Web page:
Musically, the album fits well into the band’s typical sound. It ranges from more pop, happy sounds, to deeply sad, slow tracks, and a few reflective and wistful tracks in a sweet spot in between. Be that as it may, this is possibly their most standard album in terms of structure. In their other albums, there are purely instrumental tracks, hidden tracks, and tracks featuring incoherent melodies. There’s often some meaning, and the die-hard fans will dig through these for gems, but keeping it down to 11 conventional songs will appeal to a broader audience and put their loyal fans at ease.

The first single from the album, “Part of the Band,” furthers the idea that listeners are experiencing a snapshot into this moment in time for the band. Journaling was an inspiration for Healy on the track, according to his statements on the Spotify Storyline. The lyrics seem to reference brief snippets into different moments of his life. He makes references to his “cancellations,” referring to a past controversy over allegedly putting himself at the center of discourse on police brutality by tweeting lyrics from one of their own songs in 2020 in response to the murder of George Floyd.

He also mentions his “heroin binges,” current sobriety, falling in love, and dealing with the internet. In the final verse, he sings, “Am I ironically woke? The butt of my joke? Or am I just some post-coke, average, skinny bloke? Calling his ego imagination?” Thinking about his past brings him to a present filled with contemplating where he fits into the greater scheme of the world, but in a witty and funny way that Healy is known for.

“Human Too” also addresses some of the themes of cancellation, but in a broader sense; Healy said he feels young people set “moral, political, social standards” that will only lead to disappointment, according to the Storyline. While the song is a bit dull musically, too mellow, and not very rhythmic, it argues for empathy with a message that is essential to the overall meaning of the album.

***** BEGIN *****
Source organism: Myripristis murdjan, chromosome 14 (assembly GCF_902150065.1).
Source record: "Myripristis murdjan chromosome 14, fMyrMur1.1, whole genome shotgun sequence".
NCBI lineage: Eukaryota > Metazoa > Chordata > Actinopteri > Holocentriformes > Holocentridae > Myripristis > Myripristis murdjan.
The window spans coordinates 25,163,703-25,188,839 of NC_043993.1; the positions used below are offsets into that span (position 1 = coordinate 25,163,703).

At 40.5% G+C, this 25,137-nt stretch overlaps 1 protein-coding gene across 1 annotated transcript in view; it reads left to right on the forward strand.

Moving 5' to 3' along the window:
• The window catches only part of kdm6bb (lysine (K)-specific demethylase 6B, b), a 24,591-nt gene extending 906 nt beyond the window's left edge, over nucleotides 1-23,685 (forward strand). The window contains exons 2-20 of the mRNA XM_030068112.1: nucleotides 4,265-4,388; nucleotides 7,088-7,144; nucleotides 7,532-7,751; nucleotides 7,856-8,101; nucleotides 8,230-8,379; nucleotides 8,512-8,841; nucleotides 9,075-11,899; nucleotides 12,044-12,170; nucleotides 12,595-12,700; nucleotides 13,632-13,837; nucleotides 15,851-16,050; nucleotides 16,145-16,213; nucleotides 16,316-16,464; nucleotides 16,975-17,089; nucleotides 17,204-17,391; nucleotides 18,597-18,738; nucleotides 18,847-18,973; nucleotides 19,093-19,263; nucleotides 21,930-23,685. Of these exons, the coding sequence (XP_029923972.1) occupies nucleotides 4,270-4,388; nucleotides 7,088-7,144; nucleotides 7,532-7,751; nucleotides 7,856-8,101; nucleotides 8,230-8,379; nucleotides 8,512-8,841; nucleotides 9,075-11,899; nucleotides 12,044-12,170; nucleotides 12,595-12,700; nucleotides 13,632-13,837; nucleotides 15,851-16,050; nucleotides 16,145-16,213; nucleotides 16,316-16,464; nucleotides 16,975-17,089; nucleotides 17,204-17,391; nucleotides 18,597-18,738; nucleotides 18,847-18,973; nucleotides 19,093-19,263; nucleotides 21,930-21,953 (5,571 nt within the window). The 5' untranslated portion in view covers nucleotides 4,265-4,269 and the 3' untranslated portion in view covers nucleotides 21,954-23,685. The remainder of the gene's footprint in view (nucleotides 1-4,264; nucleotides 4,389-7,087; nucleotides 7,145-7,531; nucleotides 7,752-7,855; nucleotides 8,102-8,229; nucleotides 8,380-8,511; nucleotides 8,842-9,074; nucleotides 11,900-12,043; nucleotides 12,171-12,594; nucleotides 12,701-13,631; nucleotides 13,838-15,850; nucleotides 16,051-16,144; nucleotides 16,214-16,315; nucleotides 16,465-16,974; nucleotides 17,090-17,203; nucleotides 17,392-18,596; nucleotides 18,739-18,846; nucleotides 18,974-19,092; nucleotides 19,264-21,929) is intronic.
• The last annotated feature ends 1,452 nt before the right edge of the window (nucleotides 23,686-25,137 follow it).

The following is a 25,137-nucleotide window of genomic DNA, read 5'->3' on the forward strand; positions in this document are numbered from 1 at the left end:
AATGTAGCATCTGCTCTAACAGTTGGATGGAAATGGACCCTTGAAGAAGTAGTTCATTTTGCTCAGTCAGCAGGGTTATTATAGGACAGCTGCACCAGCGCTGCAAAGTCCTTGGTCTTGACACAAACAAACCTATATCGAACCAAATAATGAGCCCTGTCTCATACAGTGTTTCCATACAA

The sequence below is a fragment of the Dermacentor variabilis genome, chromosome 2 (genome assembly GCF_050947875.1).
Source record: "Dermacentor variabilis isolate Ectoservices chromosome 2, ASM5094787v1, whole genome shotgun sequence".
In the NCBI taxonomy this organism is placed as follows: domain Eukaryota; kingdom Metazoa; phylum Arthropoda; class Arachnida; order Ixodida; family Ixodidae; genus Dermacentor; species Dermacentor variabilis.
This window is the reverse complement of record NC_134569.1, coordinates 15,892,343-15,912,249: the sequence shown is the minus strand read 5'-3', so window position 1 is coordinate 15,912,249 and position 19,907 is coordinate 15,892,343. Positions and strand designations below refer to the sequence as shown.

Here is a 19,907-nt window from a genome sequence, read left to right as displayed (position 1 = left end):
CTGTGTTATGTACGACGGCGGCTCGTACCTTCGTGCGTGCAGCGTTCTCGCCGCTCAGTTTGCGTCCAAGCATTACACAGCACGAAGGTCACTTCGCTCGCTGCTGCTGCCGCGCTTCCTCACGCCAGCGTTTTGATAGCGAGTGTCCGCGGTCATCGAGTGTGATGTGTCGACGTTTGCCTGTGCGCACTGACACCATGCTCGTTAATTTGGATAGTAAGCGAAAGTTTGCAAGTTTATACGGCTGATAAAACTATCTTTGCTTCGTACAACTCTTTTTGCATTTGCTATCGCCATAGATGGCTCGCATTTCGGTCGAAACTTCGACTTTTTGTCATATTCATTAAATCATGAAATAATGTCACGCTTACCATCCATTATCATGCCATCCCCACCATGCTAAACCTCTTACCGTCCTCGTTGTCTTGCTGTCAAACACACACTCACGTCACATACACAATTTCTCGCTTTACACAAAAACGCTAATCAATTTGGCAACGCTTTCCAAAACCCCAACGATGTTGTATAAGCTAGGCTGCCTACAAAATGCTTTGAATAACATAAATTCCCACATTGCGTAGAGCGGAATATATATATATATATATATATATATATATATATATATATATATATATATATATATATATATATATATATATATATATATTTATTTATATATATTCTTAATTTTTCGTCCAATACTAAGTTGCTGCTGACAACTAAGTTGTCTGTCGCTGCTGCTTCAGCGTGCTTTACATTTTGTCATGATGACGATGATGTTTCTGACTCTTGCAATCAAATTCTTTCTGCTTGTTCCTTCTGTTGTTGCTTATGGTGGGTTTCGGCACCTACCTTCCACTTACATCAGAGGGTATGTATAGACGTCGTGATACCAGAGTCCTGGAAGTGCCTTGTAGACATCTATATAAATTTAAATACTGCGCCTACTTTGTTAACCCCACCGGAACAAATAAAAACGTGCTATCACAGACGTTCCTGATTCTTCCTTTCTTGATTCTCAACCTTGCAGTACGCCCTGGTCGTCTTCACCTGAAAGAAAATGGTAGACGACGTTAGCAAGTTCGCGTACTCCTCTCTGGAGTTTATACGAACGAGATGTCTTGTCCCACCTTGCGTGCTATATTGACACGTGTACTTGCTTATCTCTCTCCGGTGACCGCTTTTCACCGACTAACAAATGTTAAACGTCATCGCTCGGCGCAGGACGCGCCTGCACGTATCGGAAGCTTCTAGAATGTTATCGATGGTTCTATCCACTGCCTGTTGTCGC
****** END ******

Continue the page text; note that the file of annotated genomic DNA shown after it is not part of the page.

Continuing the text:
“About You” is an example of The 1975’s sweet spot between sounding happy and expressing nostalgia. In the Storyline, the band states it’s a “musical continuation” of “Robbers,” a fan-favorite off their self-titled debut 2013 album. A guitar reverb hooks the listener, the most obvious parallel to “Robbers.” However, “About You” is dreamier and there’s much more going on instrumentally than its 2014 predecessor, from saxophone to layered guitars, making the hook less prominent. The song also features vocals from Hann’s wife, Carly Holt. A duet is rare for The 1975 though not unheard of, and Holt’s voice complements Healy’s, both surreal, and this song is where Healy’s voice sounds the best on the album. His refrain “Do you think I have forgotten about you?” and Holt’s “I think about you” represent two nostalgic lovers stating how they think about each other after time has passed.

“This record, we wanted to let people be a witness to something a bit more; so the last album was going to see ‘Transformers’ at the IMAX, this is like going to see a play,” Healy explained to Lowe. The 1975 chooses to be authentic to themselves on their fifth album and succeeds more than ever. By lyrically highlighting their various emotions through snippets into moments and impulses, the band has improved their ability to be introspective and allow listeners to understand exactly how they feel.